32. For a dreamy look, try using negative clarity, but be careful not to lose too much detail
33. Negative veiling can be used to add artificial fog to your photo

Tone Curve panel

34. The tone curve has two presets, one for medium contrast and one for high contrast. They can be found under the tone curve by clicking on the ‘point curve’ button

35. Increasing the black point gives your photos a softer, low-contrast look
36. Holding down the Alt key while dragging a point allows you to make finer curve adjustments
37. For sunset or sunrise photos, try bringing the highlight point in the red channel to the left for warmer colors

HSL panel

38. Looking for stronger fall foliage? Try reducing the green and yellow colors in the Tint tab
39. Reducing the blue color in the luminance tab will make the blue part of the sky darker and give you more contrast, similar to a polarizing filter
40. A similar increase in green or yellow luminance can make foliage stand out in some situations
41. Keep in mind: increasing luminance will decrease color saturation while decreasing it will also increase saturation
42. Using the small pin in the upper left corner of the panel allows you to control the hue, saturation or luminance of a color directly in the photo

43. If there is a subtle purple color in the sky, try lowering the purple color in the Tint tab to get rid of it

Color calibration panel

44. Manage shadows, midtones and highlights individually for better control over split tone by clicking on the little circles in the top menu
45. For intense sunset or sunrise colors, apply a warm color to highlights with high saturation and sometimes even midtones work great
46. ​​Deep Blue shadows in my opinion are perfect for dark scenes like nightscapes or forests, although green works well in this case too
47. You can further adjust the brightness of highlights, midtones, and shadows with the luminance slider. It might help to add a bit more contrast

48. Once you’ve set up the split tone, play around with the blend and balance sliders. It can inspire you for a different look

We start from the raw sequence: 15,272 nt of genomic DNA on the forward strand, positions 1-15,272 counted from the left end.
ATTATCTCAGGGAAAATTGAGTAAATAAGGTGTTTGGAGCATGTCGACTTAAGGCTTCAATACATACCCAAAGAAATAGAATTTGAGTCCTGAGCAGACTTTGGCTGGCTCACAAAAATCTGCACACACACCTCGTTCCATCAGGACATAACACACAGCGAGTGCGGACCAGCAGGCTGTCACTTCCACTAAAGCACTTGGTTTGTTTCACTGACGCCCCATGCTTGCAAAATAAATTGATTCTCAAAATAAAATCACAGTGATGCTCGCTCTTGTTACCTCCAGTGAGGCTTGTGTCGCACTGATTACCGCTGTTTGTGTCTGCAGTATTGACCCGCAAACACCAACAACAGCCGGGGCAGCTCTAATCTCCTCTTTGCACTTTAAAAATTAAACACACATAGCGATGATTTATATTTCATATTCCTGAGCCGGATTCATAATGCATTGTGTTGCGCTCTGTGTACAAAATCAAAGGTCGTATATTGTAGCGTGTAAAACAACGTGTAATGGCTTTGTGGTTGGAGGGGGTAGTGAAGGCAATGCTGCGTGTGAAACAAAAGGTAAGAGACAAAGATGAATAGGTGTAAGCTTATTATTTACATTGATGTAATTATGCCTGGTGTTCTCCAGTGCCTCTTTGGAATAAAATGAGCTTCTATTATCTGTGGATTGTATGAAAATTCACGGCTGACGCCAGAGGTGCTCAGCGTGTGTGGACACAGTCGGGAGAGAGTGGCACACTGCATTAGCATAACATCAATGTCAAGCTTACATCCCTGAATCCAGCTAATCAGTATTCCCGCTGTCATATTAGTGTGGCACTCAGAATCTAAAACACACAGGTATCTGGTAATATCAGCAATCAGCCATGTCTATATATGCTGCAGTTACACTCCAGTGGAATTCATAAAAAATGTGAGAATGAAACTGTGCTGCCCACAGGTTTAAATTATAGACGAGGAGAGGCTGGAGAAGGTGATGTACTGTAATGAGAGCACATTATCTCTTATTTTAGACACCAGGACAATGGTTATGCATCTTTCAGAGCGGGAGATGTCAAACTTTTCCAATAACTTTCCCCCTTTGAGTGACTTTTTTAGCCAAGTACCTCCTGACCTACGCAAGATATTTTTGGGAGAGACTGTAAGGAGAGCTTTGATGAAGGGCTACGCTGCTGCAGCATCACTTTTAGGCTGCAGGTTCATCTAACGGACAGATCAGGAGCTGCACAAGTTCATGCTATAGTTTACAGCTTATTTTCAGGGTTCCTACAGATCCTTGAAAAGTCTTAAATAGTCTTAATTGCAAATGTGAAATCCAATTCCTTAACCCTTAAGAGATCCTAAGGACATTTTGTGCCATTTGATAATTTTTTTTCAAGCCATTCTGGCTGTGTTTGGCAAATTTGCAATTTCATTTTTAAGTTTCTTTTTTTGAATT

Sharpening board

49. Apply sharpening only to the important parts using the masking slider
50. Holding down the alt key while dragging the masking slider lets you see which parts will be accentuated

51. For general sharpening settings, reduce radius completely, increase detail completely, add masking to your liking, then increase the amount of sharpening.

Lens correction panel

52. Check the Remove chromatic aberration box to remove strange borders
53. This can also be done manually using the fringe color picker (eyedropper icon) on these borders under the manual tab of the lens corrections panel
54. In the manual tab you will also find a vignetting slider if you want to add this effect (although this one is not really useful)
55. Enabling profile corrections will help you reduce weird lens effects like vignetting or distortion

Transform panel

56. To better counter lens distortion, you can use the auto button in the transform panel. Lightroom will try to automatically correct the “geometry” of the image
57. There are also buttons to auto level right, or just auto fix vertical lines
58. This can also be done manually using the sliders below or the guided tool by creating lines building edges for example

Effects panel

59. Not much going on here, but you can achieve a more advanced vignetting effect in this panel

Calibration panel

60. You can try to correct the color cast with the “shadows” slider
61. You can achieve more autumnal colors by reducing the blue primary tint and increasing the saturation
62. Reducing the blue primary tint also results in more intense and warmer sunsets or sunrises. I use this one a lot!
63. Increasing the red primary tint can give you more intense foliage colors


64. To get a before/after comparison, you can press the button in the lower left corner
65. Using a reference photo helps you achieve the same look on different shots. Just activate the reference view (button next to before / after in the lower left corner) and drag a photo from the bottom into the empty space

66. Stretching the dev panel on the right gives you larger and therefore more precisely adjustable sliders
67. You can also hold down the Shift key and move the sliders for finer adjustments
68. To quickly reset a cursor, double click on the small pin
69. Hold the Alt key and click on the section title to reset all section settings
70. To be able to edit multiple versions of the same photo, you can create virtual copies of the image. Right-click and press “Create Virtual Copy”.

For more videos by Christian Möhrle, visit his YouTube channel and website.